Aside from the fact that the public was dictating much of what was going on in the climate, Pompey also impacted Rome, by using the power that he had to build the empire and end many wars, like the war against pirates. After he had gotten immense power from the law, he divided the waters and coasts of the Mediterranean Sea into thirteen districts. He then assigned a certain part of his resources to each part of the sea and they brought back many fleets of ships, but some still were able to escape and seek refuge on land. Pompey intended to also capture them, however, he first wanted to clear all of the pirated from the Tyrrhenian Sea. However, he did have some people who still were not supportive of him, Consul Piso constantly was interfering with Pompey’s resources and letting out crews, even though Pompey did not want that. In order to get ahead of the damage that Consul Piso was doing, he sent fleets to Brundidium and he himself went to Tuscany and Rome. The citizens were extremely pleased with the course of action, “what caused their joy was the unhoped for rapidity of the change.” (Plutarch 185). They were surprised and joyous about the fact that Pompey was making quick and effective change. This shows that in Roman society, the leaders before him were often slow with any action that they took, and citizens were unable to see the changes they were trying to implement. Continuing his success in the war, some of the large pirate bands began to beg him for mercy rather than fighting him in battle because he was treating them all humanly, and did no further harm to them once he took their ships. Once he gave them mercy, many more bands followed, hoping for mercy and not having harm done to them. Some even left their other commanders and surrendered to Pompey with their wives and children. However, his military force was still strong; in a battle near the Taurus mountains, the families eventually surrendered themselves with the land that they were in control of. Within ninety days, the war was brought to an end. As Plutarch writes in The Life of Pompey, he was able to end a war without hurting many people, and keeping the citizens happy. This was just another way that Pompey changed the Roman climate. He listened to what the people want and did not try to show grand amounts of power, instead, he effectively finished the war. This war, along with many other wars that he ended that had begun with Sulla allowed him to show the public that different ways of leading are not necessarily bad, instead, he can accomplish much more.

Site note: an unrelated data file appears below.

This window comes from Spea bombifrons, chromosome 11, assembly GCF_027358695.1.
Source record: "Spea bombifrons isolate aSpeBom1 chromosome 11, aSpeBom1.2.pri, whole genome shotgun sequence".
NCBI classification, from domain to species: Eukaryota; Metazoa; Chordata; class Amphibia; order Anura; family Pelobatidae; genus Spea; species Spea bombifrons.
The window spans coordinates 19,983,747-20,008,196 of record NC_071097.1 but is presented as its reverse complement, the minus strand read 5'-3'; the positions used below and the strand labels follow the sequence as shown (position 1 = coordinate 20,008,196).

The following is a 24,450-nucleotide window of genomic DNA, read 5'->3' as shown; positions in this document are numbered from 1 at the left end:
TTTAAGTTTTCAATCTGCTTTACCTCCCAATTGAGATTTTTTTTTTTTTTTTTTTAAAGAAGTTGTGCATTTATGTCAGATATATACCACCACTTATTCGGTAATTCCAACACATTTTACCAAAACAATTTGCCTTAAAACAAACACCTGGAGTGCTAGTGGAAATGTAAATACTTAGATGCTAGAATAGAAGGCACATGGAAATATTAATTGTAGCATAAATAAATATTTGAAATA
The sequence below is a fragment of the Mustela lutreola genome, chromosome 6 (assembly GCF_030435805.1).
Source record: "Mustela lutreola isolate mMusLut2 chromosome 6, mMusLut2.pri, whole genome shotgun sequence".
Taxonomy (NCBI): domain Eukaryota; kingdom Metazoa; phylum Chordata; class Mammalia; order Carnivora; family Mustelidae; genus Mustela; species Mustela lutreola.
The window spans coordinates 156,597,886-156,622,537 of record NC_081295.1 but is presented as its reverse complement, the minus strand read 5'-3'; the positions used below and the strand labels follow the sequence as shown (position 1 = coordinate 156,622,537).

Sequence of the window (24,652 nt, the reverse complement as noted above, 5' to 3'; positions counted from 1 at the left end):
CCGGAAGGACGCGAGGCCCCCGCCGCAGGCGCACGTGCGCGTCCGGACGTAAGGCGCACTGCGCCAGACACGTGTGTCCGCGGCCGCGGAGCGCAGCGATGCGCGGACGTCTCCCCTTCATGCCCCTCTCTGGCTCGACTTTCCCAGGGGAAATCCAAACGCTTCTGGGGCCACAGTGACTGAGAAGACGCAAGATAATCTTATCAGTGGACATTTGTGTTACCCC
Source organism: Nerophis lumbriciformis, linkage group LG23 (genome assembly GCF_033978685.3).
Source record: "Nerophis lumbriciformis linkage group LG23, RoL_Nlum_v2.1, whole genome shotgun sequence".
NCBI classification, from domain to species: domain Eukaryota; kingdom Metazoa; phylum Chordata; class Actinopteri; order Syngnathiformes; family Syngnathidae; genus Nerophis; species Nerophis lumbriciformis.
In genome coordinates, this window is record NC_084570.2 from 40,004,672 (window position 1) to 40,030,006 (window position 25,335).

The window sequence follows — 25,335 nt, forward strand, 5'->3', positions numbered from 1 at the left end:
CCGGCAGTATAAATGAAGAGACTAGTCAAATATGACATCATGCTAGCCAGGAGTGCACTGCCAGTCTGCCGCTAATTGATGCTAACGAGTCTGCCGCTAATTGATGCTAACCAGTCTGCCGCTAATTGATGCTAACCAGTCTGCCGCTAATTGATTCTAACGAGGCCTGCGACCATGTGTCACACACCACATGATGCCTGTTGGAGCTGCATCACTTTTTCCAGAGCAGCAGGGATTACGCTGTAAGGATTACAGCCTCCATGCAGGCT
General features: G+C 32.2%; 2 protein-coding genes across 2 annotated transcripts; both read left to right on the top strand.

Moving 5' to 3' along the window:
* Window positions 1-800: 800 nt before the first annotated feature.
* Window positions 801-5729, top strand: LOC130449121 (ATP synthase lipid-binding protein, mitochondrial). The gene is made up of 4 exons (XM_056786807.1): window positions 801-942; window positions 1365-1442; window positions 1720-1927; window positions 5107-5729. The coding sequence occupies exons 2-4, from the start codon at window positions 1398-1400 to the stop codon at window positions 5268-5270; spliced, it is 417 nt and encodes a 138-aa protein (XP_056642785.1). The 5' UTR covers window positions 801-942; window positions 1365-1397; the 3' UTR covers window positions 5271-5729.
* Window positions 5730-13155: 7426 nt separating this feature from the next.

In a final analysis, Plutarch’s The Parallel Lives-Life of Pompey shows the positive impacts and changes that Pompey was able to bring to the Roman society. Though there is a potential bias, because he supported Pompey, regardless of the inexperience that Pompey had, he was still able to make some impressive changes in the Empire and in the system. First, he was able to have a supreme leader as someone to learn from, and from there he earned his title as “Pompey the great”. He was also able to have a law passed in his favor, giving him ultimate power, mainly based on the fact that the public trusted and supported him, which many other members of the council did not agree with. Finally, his military tactics were much less aggressive and quite different than that of leaders from the past, but regardless he was able to end wars and get the result he desired. Pompey brought about many changes to the Roman Empire, and while this was a reason for worry, he was able to accomplish what he was meant to do, and ultimately changed the society for the better.
- Plutarch. “The Life of Pompey.” Plutarch • Life of Pompey, penelope.uchicago.edu/Thayer/E/Roman/Texts/Plutarch/Lives/Pompey*.html#ref39.